New satellite system provides a more detailed look at forest degradation and may help Brazil stop deforestation before it occurs.
Logging and fires damaged nearly 25,000 square kilometers (9,650 square miles) of Amazon rainforest in the August 2007-July 2008 period, an increase of 67 percent over the prior year period, according to a new mapping system developed by Brazil’s National Institute for Space Research (INPE). The damage comes on top of the nearly 12,000 sq km (4,600 sq mi) of rainforest that was cleared during the year.
The increase in activity has been attributed to the sharp rise in commodity prices over the past two years. While grain and meat prices have plunged since last March, higher prices have provided an impetus for converting land for agriculture and pasture. Accordingly, the burning season of 2007 (July-September) saw record numbers of fires in some parts of the Amazon as farmers, speculators, and ranchers set vast areas ablaze to prepare for the 2008 growing season. The high levels of degradation relative to deforestation for 2007-2008 may be an indication that some of the area slated for development was abandoned — before clearing — as commodity prices fell.
Mato Grosso and Pará, states on Brazil’s agricultural frontier, saw the highest levels of deforestation and degradation. Large swathes of forest land and cerrado (tropical savanna) in both states have been converted for large cattle ranches and mechanized soy farms in recent years.
Monitoring deforestation before it occurs
The new system, dubbed DEGRAD, is based on special processing of satellite images provided by LANDSAT and the China-Brazil Earth Resources Satellite (CBERS). DEGRAD may allow Brazil to become the first rainforest nation to accurately track carbon dioxide released during deforestation and forest degradation, the source of roughly two-thirds of Brazil’s greenhouse gas emissions. Such monitoring capacity is critical to REDD, a proposed mechanism for compensating countries for reducing such emissions. Brazil expects to enhance the system when it launches the Amazon-1, an advanced satellite that will use cloud-penetrating technology to allow more detailed monitoring of the Amazon.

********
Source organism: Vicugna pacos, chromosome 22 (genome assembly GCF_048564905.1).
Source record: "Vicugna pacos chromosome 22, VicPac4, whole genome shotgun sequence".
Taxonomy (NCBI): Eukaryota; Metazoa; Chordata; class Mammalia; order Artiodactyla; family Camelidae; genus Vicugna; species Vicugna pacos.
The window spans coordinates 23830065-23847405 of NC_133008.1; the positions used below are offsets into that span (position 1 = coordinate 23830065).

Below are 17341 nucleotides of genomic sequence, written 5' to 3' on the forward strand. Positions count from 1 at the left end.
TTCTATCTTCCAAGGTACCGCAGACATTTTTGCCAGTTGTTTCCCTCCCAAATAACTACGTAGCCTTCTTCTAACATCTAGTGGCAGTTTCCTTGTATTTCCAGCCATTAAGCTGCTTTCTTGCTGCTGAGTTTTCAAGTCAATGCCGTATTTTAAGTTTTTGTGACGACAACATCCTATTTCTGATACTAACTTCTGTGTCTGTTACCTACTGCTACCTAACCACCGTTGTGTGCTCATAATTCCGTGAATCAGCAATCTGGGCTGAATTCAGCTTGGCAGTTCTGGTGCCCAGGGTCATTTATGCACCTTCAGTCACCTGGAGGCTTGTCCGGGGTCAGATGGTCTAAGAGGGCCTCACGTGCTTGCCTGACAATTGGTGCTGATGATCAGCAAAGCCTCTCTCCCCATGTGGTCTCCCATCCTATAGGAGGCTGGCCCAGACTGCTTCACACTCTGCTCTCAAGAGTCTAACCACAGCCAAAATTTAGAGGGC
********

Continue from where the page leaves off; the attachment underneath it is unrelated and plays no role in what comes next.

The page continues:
This image, courtesy of INPE, shows the various forms of forest degradation by logging. (A) shows degradation of moderate intensity in an area where forest is regenerating after logging; (B) shows degradation of high intensity during active logging; (C) shows degradation of light intensity following the opening of an access road.
INPE says DEGRAD could help stop deforestation before it occurs by pinpointing areas where forest degradation is occurring. Identifying fronts for deforestation prior to actual clearing will allow authorities to take preventative measures, including determining the legality of the forest activities.
Brazil recently laid out an ambitious plan to reduce Amazon deforestation by 70 percent from a 1996-2005 baseline but it expects industrialized countries to help finance the effort. In August President Luiz Inacio Lula da Silva unveiled a $21 billion donation-based fund to finance conservation and sustainable development projects in the region. Norway has already committed a billion dollars to the initiative provided Brazil meet its targets for stemming forest loss.
Brazil accounts for approximately sixty percent of the Amazon rainforest and the bulk of the region’s deforestation. While less than 20 percent of the vast forest has been cleared, regional climate trends indicate that large swathes of the Amazon are increasingly susceptible to drought and fire. Coupled with continued deforestation, degradation, and fragmentation, some researchers say the Amazon is approaching a critical tipping point which could see more than half of the forest damaged or destroyed within a generation.
Data from DEGRAD is now freely available online at www.obt.inpe.br/degrad
State figures for deforestation and degradation in the Brazilian Amazon.